Honoring National Nurses Week May 6-12
From life-threatening circumstances to delivering babies, and caring for the eldery and all people during their final days, nurses experience some of the most challenging and heartbreaking work in the medical industry.
Nurses are the first point of contact for most patients; they serve as a crucial link between patients and doctors. It’s a powerful contribution that nurses make to the community and oftentimes, the commitment leads to burnout.
The peak of the COVID-19 pandemic took a massive toll on mental health among nurses; according to a highly alarming study out of the University of Michigan School of Nursing, female nurses are 70 percent more likely to take their own lives than female doctors, however, suicide risk among doctors was not found to be significantly higher than the risk seen among the general public. The University of Vermont did a similar study and found that male nurses are at a suicidal risk of 1.4 times higher than the general public.
By 2030, the world could be short 5.7 million nurses, according to The World Health Organization. When it comes to Nevada, six of 13 rural hospitals in the state (46%) are at risk of shutting their doors, according to the Center for Healthcare Quality and Payment Reform.
To acknowledge the contributions of nurses and call attention to their working conditions, National Nurses Week is observed May 6-12. To honor the nurses in the Silver State, Nevada Health Link is recognizing their contributions and sacrifices by sharing inspiring stories of those who continue to support, invest, and strengthen health systems around the world.
Education opportunities to alleviate shortage
When Drs. Sandra Koch and Tim McFarren moved to Carson City in 1990 to work at Carson Medical Group, many of the nurses they worked with had trained at Western Nevada College. As the shortage of doctors and nurses became critical in Nevada, Koch and McFarren established a $250,000 endowment at WNC that pays for half of the cost of a two-year education for two nursing students each year.
Mental health support in med school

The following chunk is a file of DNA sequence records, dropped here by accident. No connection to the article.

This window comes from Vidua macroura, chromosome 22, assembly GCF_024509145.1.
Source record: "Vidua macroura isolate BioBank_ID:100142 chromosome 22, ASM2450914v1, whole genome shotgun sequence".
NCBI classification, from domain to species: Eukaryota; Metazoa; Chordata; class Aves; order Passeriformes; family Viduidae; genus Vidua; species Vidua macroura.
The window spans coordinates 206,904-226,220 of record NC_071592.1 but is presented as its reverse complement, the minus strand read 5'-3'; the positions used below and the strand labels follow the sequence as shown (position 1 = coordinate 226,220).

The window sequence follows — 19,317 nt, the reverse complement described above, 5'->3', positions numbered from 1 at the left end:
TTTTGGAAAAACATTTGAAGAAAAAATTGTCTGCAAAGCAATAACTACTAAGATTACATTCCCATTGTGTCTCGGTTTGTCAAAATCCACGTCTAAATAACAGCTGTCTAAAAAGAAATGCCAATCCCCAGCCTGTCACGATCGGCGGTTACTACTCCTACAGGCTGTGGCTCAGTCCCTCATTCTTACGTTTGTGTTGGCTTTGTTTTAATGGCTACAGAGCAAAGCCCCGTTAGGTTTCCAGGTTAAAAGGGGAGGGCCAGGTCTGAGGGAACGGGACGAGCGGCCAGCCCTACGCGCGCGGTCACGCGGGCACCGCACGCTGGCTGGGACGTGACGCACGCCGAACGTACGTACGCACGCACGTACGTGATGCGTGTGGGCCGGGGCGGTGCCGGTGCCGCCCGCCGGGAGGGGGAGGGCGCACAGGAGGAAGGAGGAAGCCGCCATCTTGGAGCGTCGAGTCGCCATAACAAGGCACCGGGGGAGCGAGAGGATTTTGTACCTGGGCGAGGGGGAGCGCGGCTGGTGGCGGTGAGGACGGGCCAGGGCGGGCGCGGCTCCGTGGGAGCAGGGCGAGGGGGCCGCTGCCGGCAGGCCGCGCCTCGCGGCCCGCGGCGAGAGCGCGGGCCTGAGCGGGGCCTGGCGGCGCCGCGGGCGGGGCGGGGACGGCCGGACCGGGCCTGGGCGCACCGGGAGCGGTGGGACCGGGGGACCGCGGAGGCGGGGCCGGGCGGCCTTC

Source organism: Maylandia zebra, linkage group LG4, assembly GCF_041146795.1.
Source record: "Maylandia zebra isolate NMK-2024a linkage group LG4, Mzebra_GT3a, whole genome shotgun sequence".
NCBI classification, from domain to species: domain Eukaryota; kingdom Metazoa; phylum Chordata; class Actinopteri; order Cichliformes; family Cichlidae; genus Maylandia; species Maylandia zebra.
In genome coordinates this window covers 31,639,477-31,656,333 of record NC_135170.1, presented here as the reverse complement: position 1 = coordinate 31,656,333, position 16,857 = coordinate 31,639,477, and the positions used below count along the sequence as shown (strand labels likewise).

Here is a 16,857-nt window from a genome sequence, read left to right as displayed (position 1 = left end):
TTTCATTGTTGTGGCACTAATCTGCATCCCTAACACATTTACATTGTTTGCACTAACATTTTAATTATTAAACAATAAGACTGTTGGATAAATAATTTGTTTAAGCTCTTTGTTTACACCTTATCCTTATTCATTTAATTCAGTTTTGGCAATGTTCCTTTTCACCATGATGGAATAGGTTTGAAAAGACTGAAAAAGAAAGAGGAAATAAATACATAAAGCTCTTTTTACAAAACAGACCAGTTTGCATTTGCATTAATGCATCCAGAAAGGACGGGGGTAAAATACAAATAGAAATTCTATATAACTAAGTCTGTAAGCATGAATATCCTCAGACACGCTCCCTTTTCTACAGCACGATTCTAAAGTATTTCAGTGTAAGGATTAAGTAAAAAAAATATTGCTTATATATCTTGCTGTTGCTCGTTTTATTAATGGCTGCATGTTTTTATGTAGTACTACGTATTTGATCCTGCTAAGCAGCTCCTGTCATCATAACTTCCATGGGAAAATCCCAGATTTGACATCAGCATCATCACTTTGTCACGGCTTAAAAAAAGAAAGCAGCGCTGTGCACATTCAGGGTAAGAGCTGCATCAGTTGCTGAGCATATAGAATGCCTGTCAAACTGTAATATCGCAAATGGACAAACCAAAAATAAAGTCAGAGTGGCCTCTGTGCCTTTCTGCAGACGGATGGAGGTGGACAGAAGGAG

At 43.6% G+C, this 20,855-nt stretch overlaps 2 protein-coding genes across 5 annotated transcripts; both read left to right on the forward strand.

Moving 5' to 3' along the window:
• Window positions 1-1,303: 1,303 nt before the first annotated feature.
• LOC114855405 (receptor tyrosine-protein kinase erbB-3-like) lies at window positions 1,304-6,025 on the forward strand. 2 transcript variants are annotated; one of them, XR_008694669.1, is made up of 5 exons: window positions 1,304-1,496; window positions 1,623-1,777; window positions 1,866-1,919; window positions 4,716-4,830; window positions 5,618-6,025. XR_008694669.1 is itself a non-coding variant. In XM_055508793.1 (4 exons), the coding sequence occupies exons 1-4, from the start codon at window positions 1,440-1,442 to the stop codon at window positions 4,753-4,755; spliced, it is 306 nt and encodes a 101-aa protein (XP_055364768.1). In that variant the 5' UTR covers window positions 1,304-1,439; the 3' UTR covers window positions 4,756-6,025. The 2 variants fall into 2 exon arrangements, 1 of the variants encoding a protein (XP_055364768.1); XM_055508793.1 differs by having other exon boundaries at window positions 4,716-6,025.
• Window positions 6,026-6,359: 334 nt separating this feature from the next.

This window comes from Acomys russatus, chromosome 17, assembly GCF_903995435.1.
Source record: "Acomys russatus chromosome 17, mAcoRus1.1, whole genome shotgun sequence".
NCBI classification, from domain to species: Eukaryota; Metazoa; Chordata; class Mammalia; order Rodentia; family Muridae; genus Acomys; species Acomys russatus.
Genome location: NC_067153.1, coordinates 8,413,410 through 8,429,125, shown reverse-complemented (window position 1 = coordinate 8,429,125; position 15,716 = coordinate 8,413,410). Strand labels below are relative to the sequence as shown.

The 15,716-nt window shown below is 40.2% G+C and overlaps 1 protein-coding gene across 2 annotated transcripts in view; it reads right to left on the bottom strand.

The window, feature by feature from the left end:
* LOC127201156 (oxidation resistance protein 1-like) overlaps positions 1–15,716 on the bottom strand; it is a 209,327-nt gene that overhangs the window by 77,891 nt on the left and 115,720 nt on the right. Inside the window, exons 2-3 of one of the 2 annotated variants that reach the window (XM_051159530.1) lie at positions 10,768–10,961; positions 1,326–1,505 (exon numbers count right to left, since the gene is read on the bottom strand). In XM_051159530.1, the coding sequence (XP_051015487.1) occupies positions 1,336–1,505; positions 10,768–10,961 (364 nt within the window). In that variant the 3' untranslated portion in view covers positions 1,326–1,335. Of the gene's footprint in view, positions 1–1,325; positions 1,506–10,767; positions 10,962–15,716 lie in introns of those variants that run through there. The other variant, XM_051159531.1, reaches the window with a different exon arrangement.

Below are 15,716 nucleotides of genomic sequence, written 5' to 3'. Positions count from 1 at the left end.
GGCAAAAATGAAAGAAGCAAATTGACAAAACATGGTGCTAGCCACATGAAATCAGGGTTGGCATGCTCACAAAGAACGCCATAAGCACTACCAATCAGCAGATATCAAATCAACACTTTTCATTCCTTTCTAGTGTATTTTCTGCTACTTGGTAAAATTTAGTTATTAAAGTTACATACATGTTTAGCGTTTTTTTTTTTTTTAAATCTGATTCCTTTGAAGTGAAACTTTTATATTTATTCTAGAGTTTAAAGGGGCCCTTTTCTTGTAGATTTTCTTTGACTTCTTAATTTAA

Elizabeth Hinchman said one of the best things about being a nurse is that each day is different. Now teaching undergrads as a clinical instructor at the University of Nevada, Las Vegas, Hinchman also ensures she teaches her students about balancing mental health as well. Raised in a family of doctors, Hinchman often uses storytelling as a teaching strategy when teaching med school undergrads. Hinchman was recently named one of UNLV’s Outstanding Part-Time Instructors of 2022.
Nurses are leaders, too
Hailing from Las Vegas, Alyssa Tygh recently received The Alumni Society Board Undergraduate Student Service Award at Penn State. Tygh has held several leadership positions on the local, state and national levels through the Student Nurses Association at Penn State (SNAPS), the Student Nurses Association of Pennsylvania (SNAP), and the National Student Nurses Association (NSNA).
Tygh is graduating in May 2022 with a Bachelor of Science in nursing and a minor in health policy and administration. She said she hopes to work in an emergency department, and in the future, she wants to attend graduate school to work in healthcare policy, law, or leadership.
Pandemic sparks passion for humanity
The COVID-19 pandemic inspired University of Nevada, Las Vegas student Miranda Sanders to continue her career in the medical field as she saw many front line healthcare workers respond to other clinics and hospitals in need of assistance. The nursing student recently began her paid apprenticeship at Sunrise Hospital in Las Vegas Valley. The position isn’t required for her degree, but Sanders took the opportunity to aid a community experiencing a shortage. In January 2022, Gov. Steve Sisolak said the state health department and board of nursing have called on eligible nursing students to strongly consider becoming a nurse apprentice to help with the constant challenge of staffing hospitals across the state.
How you can thank local nurses
- Thank them with a fresh meal or massage. Nurses work long hours with little breaks in between. Send a nurse in your life a surprise meal or spa session to show your appreciation.
- Donate blood, if eligible. This is an easy way to help ensure the healthcare system has the resources it needs to save lives.
- Write a ‘thank-you’ note. Heartfelt notes will show your appreciation for each nurse’s efforts.